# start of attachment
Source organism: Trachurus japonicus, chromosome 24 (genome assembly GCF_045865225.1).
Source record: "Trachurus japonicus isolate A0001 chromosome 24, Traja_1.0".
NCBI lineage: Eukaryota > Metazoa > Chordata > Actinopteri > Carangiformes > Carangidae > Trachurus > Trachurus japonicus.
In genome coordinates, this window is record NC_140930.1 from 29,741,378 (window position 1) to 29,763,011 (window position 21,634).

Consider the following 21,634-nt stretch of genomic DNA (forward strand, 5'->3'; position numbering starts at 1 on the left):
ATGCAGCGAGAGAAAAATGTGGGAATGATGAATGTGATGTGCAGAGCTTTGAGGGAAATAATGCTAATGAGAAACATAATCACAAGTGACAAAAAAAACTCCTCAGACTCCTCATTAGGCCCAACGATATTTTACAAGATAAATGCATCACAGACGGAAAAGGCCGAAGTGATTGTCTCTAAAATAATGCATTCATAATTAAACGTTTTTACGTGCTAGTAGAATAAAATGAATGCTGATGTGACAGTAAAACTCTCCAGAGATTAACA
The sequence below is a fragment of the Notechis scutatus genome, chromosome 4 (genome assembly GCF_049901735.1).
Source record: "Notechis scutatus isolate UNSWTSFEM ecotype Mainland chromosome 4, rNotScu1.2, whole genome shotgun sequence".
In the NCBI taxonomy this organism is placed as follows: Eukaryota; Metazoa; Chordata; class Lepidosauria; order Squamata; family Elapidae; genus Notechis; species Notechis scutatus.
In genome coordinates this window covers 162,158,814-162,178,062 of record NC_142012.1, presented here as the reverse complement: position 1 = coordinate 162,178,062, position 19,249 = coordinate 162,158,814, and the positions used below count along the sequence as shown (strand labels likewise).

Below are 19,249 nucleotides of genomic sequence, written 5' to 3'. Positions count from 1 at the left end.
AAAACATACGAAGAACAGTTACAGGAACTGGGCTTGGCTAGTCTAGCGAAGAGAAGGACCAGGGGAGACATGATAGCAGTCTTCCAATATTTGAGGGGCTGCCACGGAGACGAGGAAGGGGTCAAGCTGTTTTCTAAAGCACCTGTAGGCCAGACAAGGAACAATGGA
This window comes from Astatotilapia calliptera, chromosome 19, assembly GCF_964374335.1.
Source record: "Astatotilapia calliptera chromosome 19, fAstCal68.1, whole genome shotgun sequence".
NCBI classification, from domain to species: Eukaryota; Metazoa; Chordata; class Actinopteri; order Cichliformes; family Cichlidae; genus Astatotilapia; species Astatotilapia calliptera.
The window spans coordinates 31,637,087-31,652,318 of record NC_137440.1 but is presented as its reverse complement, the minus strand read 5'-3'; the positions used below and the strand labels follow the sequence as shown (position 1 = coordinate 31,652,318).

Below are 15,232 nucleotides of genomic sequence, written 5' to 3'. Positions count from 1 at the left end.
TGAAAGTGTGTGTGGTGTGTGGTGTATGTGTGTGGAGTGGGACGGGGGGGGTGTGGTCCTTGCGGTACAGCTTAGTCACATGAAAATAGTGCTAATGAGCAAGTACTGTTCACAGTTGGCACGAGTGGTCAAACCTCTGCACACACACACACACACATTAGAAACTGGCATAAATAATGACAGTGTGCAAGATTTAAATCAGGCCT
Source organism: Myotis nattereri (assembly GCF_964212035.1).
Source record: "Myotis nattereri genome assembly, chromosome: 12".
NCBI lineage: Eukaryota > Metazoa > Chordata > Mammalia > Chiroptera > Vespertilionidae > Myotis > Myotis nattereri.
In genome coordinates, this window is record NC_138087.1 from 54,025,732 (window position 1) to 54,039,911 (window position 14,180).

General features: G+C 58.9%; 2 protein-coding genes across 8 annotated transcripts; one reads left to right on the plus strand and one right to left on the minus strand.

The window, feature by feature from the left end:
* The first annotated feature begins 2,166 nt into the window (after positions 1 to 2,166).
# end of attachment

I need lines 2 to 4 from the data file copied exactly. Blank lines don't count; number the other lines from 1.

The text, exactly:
Source record: "Trachurus japonicus isolate A0001 chromosome 24, Traja_1.0".
NCBI lineage: Eukaryota > Metazoa > Chordata > Actinopteri > Carangiformes > Carangidae > Trachurus > Trachurus japonicus.
In genome coordinates, this window is record NC_140930.1 from 29,741,378 (window position 1) to 29,763,011 (window position 21,634).